They were so colorful and interesting I had to go back and extricate my camera from Nick’s trunk to take a few pictures. As I moved around the display cases, all divided into all these tiny boxes holding even tinier flies, I had an epiphany that I blurted out to any man in the store who would listen: “It’s like a bead store!”
They ignored me. Not what they wanted to hear? Too girlie?
I thought I knew what to expect next, too, but I was wrong again.
We all drove down to the South Bonnyview boat ramp where we’d launch Ernie’s drift boat. While the men got ready, putting together rods and tying flies to the lines and such, I waited.
I spotted turkeys in the little oak woodland that surrounded our parking lot. I waited. I sat on a giant hunk of concrete and peered into the oak tree over our head. I waited. I took pictures of Ernie tying tiny flies to fishing line with his impossibly thick and tanned hands. I waited.
There we were, with water no more than 30 feet from us, and we were sitting on land! It was taking forever.
Another epiphany! “This is like a girl getting ready for a date!” I declared. “Very elaborate.”
Ernie glanced up at me – the kind of glance where you don’t move your head, and just raise your eyes skeptically – and I swear I could read his mind. What the hell was Nick doing bringing along an insufferable dingbat like this?
But really, who knew fly fishing would be so … feminine?
Onward. Our plan for the day was to drift downstream. There was no motor on this boat; instead, Ernie – a burly man, and truly a manly man, despite all my snarky observations about fly fishing so far – would power us through the current and the riffles with two sturdy oars.
Having spent my weekends in college drifting down the American River on rafts, something about this venture finally seemed familiar. I find nothing more peaceful than a quiet drift on a Western river – skinny and fast – with little but the sound of rushing water and tumbling riverbed rocks to accompany me on the journey.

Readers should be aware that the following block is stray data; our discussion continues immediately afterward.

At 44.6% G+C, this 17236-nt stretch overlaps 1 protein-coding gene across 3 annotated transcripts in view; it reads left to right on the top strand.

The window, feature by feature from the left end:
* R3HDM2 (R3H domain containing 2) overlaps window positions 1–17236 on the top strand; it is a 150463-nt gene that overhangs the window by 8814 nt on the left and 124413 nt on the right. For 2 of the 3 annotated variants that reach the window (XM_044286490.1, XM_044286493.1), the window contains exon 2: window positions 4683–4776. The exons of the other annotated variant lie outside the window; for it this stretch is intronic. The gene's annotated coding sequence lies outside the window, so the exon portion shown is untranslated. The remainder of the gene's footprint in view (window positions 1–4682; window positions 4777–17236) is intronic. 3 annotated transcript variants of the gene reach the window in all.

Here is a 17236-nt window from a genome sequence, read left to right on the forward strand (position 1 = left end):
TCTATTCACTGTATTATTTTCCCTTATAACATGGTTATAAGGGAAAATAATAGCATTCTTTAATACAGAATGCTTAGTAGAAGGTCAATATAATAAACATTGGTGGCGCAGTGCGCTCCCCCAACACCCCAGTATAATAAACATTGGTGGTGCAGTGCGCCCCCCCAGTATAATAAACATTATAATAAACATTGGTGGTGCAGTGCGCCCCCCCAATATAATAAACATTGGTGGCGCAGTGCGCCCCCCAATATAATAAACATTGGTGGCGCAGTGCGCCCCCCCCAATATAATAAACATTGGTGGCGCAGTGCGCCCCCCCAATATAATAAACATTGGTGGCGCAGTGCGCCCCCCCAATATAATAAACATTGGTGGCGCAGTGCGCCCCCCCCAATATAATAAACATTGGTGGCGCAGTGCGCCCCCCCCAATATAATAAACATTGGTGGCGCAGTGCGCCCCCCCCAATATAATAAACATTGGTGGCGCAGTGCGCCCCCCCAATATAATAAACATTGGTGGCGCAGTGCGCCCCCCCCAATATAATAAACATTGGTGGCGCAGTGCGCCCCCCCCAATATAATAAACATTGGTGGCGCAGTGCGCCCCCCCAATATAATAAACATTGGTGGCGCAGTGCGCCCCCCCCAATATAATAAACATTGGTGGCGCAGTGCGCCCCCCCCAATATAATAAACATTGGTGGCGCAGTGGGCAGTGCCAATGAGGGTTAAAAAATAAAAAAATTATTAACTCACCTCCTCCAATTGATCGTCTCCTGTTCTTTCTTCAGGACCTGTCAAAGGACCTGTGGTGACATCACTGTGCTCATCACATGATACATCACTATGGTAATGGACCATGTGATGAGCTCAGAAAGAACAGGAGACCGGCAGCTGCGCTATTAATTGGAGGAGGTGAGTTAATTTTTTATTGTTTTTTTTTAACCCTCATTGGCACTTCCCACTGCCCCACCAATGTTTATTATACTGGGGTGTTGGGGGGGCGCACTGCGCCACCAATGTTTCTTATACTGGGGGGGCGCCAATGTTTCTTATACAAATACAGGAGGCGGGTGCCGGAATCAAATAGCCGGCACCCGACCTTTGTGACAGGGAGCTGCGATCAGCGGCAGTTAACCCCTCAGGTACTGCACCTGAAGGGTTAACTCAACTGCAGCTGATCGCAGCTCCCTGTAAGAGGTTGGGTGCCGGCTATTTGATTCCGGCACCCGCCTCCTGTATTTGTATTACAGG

We wasted no time getting started, either. Moments after we pushed out, Ernie told me to watch Nick cast and explained what he was doing so I could give it a try next. “I might have to cast for you,” he warned.
Hold the rod with your finger holding the line. Pull out some line. No, the other side of your finger. More line. Throw it back. Let some line slip through your fingers. Now throw it forward. One more time. Keep the line straight upstream from the flies. Take up slack. Take in the line; we’re moving across river.
Man, this was complicated. I loved it.
I was doing a crappy job of casting, but I swear I got a strike within 60 seconds. There was my first hit of crack.
But there was so much to learn. Last week, when halibut hit, my job was to lean forward and reel in, then pull back, lean forward and reel in, then pull back. I tried that Tuesday and instantly learned that leaning forward means losing the trout.
The hooks, you see, are tiny, and the barbs have been crimped, which I think has something to do with the fact that whipping those lines around occasionally causes a hook to become imbedded in a face, and a barbless hook is much easier to remove from your face.
And of course, from the fish, which you inexplicably plan to set free.
I think on my third strike, I’d gotten something the size of a sturgeon. Maybe bigger.